Today’s essential reads
An Australian-owned company is about to apply for permission to drill the country’s first exploratory hydraulic fracturing well in a bid to exploit the shale gas that could be locked in the rocks deep beneath the earth.
The jobs created relating to this effort are seldom locally procured and in fact most workers are from Texas or other areas where the companies doing the work are located. Much of this is extraction process will ultimately benefit major energy producers such as Exxon, BP, Shell and others.
New Jersey is downstream from a bitter battle over natural gas development in Pennsylvania that involves a controversial drilling practice.
BP OIL SPILL:
The public health crisis caused by the BP oil spill has received little media attention, and even less government help. Gulf Coast residents are trying to change that.
The infamous Deepwater Horizon explosion and the oil spill that followed, also called the Gulf of Mexico or BP oil spill, was the largest-ever marine spill in history. Crude oil gushed from the seafloor for almost three months, before it was capped; and caused extensive damage to marine life, wildlife habitats, affecting the Gulf’s fishing and tourism industries.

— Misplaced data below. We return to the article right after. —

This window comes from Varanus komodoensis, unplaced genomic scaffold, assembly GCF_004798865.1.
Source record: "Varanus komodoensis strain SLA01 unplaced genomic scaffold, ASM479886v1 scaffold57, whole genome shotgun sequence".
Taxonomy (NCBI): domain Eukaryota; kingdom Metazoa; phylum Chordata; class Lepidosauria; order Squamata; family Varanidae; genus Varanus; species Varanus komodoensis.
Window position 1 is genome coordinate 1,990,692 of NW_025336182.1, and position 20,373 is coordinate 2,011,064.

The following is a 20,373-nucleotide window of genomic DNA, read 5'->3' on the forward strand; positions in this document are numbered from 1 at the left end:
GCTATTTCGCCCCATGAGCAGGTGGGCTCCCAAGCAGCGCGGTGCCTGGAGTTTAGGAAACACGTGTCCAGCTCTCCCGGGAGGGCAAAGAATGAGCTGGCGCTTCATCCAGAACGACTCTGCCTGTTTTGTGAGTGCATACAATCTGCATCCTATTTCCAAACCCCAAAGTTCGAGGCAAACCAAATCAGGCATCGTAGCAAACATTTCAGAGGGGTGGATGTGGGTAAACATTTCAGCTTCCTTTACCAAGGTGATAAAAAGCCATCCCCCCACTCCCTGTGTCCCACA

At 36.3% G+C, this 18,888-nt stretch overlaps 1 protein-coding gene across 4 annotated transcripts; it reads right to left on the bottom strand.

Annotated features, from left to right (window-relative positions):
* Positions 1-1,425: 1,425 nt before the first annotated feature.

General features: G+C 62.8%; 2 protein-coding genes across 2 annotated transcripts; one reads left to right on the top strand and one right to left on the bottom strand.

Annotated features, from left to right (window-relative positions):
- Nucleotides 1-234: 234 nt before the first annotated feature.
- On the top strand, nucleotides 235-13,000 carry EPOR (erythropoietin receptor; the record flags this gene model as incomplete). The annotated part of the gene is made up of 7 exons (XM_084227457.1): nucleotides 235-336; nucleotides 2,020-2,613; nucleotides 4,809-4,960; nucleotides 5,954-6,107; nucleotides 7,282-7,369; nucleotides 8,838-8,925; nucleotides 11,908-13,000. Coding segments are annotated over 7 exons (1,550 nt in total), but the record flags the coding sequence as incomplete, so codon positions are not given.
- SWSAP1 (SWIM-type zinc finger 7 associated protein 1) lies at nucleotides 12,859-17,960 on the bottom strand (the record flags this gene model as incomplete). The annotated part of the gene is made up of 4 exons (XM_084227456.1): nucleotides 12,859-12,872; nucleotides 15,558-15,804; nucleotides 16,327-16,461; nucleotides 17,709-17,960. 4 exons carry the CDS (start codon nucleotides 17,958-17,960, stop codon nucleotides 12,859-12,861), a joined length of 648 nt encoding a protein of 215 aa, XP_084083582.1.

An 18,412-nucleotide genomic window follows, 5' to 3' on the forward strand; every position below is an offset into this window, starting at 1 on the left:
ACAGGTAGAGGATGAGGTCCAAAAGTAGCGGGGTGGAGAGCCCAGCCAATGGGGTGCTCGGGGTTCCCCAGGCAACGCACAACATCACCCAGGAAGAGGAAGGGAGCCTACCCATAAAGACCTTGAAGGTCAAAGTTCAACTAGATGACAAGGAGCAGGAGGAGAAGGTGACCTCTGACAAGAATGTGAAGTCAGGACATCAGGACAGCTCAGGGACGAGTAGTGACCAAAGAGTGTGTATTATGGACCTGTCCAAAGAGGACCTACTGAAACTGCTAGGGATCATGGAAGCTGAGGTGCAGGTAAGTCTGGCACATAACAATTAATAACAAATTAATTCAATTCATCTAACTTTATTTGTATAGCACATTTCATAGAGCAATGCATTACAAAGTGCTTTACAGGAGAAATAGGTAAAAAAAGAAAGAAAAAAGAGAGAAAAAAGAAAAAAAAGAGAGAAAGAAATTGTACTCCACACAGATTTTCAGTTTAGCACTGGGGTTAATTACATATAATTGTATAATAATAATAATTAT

BP succeeded in sinking the oil from its blown well out of sight — and keeping much of it away from beaches and marshes last year — by dousing the crude with nearly 2 million gallons of toxic chemicals. But the impact on the ecosystem as a whole may have been more damaging than the oil alone.
A Senate committee has approved a Slidell lawmaker’s proposal that would effectively ban the use of dispersants in responding to oil spills in Louisiana waters, which extend three miles into the Gulf of Mexico.
JAPAN NUCLEAR CRISIS:
The government has decided to abolish the upper cap of radiation exposure for workers at the disaster-crippled Fukushima No. 1 Nuclear Power Plant, drawing concern from experts, it has been learned.
When the Shimane nuclear plant was first proposed here more than 40 years ago, this rural port town put up such fierce resistance that the plant’s would-be operator, Chugoku Electric, almost scrapped the project. Angry fishermen vowed to defend areas where they had fished and harvested seaweed for generations.